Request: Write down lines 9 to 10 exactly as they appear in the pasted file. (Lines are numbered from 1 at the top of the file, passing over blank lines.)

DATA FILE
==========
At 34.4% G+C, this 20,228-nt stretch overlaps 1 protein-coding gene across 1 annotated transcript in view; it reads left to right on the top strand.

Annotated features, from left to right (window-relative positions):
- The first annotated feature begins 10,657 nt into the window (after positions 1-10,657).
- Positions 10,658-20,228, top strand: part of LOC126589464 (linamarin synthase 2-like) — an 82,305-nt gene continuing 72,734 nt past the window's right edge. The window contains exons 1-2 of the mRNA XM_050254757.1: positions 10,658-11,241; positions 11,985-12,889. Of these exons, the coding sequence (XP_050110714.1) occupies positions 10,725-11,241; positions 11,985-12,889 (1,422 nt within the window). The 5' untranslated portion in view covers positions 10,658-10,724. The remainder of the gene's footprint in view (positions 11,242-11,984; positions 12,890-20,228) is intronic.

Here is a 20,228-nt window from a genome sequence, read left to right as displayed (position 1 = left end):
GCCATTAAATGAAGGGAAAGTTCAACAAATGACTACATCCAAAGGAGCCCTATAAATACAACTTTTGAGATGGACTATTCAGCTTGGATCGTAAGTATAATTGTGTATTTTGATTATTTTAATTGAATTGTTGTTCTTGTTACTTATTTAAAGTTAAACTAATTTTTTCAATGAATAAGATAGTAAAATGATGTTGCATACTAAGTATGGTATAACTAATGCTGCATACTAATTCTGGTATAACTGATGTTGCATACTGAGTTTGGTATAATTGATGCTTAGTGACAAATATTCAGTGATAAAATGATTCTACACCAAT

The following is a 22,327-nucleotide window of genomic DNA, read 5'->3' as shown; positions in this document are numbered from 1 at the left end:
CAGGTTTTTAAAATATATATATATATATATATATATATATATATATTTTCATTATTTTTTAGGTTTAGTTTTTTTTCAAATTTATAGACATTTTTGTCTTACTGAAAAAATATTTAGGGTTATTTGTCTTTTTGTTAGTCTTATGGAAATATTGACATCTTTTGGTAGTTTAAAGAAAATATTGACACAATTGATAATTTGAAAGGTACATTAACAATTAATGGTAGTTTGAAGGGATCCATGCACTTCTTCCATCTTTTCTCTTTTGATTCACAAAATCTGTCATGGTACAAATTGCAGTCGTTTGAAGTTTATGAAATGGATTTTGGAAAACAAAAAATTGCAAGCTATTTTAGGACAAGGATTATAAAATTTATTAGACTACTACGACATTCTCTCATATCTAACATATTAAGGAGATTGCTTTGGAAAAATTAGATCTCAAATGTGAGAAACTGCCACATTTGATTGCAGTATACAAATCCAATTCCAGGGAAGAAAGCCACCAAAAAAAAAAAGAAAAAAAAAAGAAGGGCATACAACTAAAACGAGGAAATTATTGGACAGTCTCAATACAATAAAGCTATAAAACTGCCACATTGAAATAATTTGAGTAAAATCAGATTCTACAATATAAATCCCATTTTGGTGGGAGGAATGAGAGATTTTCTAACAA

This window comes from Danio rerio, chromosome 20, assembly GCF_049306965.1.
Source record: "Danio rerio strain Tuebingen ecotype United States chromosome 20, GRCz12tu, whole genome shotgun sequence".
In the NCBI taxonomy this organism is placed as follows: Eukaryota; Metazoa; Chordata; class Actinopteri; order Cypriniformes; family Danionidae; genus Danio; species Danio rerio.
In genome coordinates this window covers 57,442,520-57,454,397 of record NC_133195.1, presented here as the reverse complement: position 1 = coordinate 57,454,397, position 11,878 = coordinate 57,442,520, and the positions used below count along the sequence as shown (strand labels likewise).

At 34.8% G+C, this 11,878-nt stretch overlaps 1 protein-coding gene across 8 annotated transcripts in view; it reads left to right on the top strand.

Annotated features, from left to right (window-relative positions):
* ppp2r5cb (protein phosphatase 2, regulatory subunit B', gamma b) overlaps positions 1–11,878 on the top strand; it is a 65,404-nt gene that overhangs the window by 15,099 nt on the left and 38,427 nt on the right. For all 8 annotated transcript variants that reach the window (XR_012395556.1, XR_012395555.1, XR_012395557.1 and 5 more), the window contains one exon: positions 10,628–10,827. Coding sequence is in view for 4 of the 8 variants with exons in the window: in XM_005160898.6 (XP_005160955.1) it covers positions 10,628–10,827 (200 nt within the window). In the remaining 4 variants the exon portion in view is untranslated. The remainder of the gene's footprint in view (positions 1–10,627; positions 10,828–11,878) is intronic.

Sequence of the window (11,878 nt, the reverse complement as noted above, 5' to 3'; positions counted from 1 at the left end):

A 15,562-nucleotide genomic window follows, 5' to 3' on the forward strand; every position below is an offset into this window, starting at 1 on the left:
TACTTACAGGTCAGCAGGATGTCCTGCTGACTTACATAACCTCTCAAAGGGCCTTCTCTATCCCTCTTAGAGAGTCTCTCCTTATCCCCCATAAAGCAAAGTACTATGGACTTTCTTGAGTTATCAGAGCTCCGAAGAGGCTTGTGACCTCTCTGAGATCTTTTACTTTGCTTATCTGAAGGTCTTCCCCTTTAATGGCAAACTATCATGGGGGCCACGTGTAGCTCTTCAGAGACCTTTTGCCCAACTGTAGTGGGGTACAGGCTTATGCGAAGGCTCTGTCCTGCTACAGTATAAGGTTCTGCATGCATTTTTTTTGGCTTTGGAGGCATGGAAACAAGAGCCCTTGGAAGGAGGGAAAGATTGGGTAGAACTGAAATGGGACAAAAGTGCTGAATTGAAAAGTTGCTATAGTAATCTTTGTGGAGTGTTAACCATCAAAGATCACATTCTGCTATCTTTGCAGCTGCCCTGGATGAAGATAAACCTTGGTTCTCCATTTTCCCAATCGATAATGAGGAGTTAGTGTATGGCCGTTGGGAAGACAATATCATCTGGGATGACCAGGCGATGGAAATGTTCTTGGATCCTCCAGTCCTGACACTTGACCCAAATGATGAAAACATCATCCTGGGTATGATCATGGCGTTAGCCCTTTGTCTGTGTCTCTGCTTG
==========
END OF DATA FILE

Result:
This window comes from Danio rerio, chromosome 20, assembly GCF_049306965.1.
Source record: "Danio rerio strain Tuebingen ecotype United States chromosome 20, GRCz12tu, whole genome shotgun sequence".